6. Muñoz N, Kjaer SK, Sigurdsson K, et al. Impact of Human Papillomavirus (HPV)-6/11/16/18 Vaccine on All HPV-Associated Genital Diseases in Young Women. J Natl Cancer Inst 2010;102(5):325-39.
  7. Joura EA, Leodolter S, Hernandez-Avila M, et al. Efficacy of a quadrivalent prophylactic human papillomavirus (types 6, 11, 16, and 18) L1 virus-like-particle vaccine against high-grade vulval and vaginal lesions: a combined analysis of three randomised clinical trials. Lancet 2007;369(9574):1693-702.
  8. Couto E, Sæterdal I, Juvet LK, Klemp M. HPV catch-up vaccination of young women: a systematic review and meta-analysis. BMC Public Health 2014;14:867.
  9. Miltz A, Price H, Shahmanesh M, et al. Systematic review and meta-analysis of L1-VLP-based human papillomavirus vaccine efficacy against anogenital pre-cancer in women with evidence of prior HPV exposure. PLoS One 2014;9(3):e90348.
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Human immunodeficiency virus (HIV) is classified by the International Agency for Research on Cancer (IARC) as a probable cause of vaginal cancer, based on limited evidence.[1] People with HIV infection often also have human papillomavirus (HPV), and HIV may facilitate initiation or persistence of HPV infection; HIV-related UK vaginal cancer cases are included in the HPV-attributable proportion above.[2,3]

Vaginal cancer risk is 9 times higher in women with HIV compared with the general population, a meta-analysis has shown.[4]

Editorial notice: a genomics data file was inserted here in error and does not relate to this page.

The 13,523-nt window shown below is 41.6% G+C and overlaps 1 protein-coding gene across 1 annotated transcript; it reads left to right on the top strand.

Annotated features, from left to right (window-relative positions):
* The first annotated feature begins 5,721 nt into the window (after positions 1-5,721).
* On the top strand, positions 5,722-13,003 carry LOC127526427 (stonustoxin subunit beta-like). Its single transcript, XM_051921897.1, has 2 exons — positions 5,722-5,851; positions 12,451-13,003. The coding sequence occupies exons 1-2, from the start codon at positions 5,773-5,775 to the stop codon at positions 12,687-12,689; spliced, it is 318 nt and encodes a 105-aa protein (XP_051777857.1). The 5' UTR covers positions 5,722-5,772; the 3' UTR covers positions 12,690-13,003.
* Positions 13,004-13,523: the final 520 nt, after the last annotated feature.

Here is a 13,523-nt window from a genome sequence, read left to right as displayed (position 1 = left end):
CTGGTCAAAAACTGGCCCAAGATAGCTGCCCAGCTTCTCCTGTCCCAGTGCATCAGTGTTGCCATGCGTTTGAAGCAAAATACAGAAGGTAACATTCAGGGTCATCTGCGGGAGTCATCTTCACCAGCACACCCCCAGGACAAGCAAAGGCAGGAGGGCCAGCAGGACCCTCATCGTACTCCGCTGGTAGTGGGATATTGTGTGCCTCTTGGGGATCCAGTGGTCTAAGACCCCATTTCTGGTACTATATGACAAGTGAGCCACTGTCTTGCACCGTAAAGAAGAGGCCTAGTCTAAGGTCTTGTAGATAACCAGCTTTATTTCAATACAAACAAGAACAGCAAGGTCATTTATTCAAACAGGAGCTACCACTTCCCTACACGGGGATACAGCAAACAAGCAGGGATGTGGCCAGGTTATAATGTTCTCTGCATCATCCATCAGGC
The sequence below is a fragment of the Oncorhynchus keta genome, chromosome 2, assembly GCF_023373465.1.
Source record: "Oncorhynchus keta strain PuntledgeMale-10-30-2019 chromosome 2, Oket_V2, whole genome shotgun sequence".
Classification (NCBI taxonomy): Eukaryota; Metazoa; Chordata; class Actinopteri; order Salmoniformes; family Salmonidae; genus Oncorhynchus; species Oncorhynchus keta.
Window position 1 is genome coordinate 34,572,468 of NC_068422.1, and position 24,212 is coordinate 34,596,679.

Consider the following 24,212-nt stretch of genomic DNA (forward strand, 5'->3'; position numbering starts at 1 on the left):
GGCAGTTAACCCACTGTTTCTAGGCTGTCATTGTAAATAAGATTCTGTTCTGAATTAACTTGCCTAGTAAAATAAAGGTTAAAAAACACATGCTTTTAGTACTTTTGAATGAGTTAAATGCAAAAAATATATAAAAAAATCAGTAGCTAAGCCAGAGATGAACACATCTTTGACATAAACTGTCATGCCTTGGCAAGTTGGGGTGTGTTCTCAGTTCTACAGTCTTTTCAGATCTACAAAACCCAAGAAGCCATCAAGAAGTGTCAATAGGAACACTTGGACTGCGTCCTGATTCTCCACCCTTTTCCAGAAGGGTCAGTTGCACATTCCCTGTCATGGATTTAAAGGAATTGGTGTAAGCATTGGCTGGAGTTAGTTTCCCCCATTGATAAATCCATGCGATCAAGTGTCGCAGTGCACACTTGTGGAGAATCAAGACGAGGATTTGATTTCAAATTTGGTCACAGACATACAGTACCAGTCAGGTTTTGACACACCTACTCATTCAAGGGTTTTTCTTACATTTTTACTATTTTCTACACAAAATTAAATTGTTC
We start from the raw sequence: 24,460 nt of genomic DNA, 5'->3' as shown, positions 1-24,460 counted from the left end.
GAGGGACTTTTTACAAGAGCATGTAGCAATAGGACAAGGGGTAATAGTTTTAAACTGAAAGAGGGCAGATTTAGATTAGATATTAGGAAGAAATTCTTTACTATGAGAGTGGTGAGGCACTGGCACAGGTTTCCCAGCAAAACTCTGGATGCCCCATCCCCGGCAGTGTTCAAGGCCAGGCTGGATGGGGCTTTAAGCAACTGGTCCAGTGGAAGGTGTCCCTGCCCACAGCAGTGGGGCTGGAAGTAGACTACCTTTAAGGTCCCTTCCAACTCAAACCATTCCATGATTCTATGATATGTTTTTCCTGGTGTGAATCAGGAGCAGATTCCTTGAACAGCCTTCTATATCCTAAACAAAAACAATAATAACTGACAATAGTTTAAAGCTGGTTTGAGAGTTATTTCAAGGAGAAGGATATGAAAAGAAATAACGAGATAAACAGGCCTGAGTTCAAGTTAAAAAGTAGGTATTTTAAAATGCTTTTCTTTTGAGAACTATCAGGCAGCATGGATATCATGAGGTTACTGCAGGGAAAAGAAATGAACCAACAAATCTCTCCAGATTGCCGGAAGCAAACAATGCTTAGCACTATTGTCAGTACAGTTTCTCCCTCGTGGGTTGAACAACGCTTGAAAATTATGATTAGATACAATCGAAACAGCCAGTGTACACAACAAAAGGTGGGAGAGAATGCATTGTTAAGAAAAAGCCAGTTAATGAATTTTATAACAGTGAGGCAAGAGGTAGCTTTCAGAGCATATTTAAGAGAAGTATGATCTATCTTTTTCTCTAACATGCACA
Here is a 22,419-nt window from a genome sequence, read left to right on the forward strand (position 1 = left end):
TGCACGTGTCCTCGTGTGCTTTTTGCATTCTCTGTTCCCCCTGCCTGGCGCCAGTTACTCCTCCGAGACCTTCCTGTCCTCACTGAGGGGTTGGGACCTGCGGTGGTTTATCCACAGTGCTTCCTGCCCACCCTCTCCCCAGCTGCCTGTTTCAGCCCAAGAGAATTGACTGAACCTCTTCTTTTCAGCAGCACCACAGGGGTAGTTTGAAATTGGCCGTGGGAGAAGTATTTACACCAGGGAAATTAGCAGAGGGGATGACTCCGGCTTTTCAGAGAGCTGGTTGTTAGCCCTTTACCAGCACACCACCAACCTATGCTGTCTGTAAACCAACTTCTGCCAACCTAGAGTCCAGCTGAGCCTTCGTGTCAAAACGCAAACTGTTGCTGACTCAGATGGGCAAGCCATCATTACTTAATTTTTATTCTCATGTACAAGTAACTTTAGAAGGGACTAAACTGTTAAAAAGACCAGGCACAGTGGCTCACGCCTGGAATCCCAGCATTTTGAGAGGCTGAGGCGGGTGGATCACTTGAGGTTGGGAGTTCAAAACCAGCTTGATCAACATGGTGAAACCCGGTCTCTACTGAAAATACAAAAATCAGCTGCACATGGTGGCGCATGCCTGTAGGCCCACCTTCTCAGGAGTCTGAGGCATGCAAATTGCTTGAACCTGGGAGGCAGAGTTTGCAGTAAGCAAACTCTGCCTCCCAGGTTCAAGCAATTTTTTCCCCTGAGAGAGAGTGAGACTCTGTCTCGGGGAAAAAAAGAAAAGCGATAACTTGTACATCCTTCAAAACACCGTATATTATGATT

Some studies show a particularly strong relationship for women under 30 years old.[5,6]

References

  1. Cogliano VJ, Baan R, Straif K, et al. Preventable Exposures Associated With Human Cancers. J Natl Cancer Inst 2011;103(24):1827-39.
  2. Parkin DM, Boyd L, Walker LC. 16. The fraction of cancer attributable to lifestyle and environmental factors in the UK in 2010. Br J Cancer 2011;105 Suppl 2:S77-81.
  3. Parkin DM. 11. Cancers attributable to infection in the UK in 2010. Br J Cancer 2011;105 Suppl 2:S49-56.
  4. Shiels MS, Cole SR, Kirk GD, Poole C. A meta-analysis of the incidence of non-AIDS cancers in HIV-infected individuals. J Acquir Immune Defic Syndr 2009;52(5):611-22.
  5. Frisch M, Biggar RJ, Goedert JJ. Human Papillomavirus-Associated Cancers in Patients With Human Immunodeficiency Virus Infection and Acquired Immunodeficiency Syndrome. J Natl Cancer Inst 2000;92(18):1500-10.
  6. Sitas F, Pacella-Norman R, Carrara H, et al. The spectrum of HIV-1 related cancers in South Africa. Int J Cancer 2000;88(3):489-92.
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Diethylstilbestrol (DES) exposure in utero is classified by the International Agency for Research on Cancer (IARC) as a cause of vaginal cancer.[1]

Vaginal clear cell adenocarcinoma (a rare subtype) risk is higher in women whose mothers took DES during pregnancy, cohort studies have shown.[2,3]

References

  1. Cogliano VJ, Baan R, Straif K, et al. Preventable Exposures Associated With Human Cancers. J Natl Cancer Inst 2011;103(24):1827-39.
  2. Troisi R, Hatch EE, Titus-Ernstoff L, et al. Cancer risk in women prenatally exposed to diethylstilbestrol. Int J Cancer 2007;121(2):356-60.
  3. Verloop J, van Leeuwen FE, Helmerhorst TJ, et al. Cancer risk in DES daughters. Cancer Causes Control 2010;21(7):999-1007.
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Vaginal intraepithelial neoplasia (VAIN) risk is higher in women who have ever had genital warts, versus those who have not, a cross-sectional study showed.[1]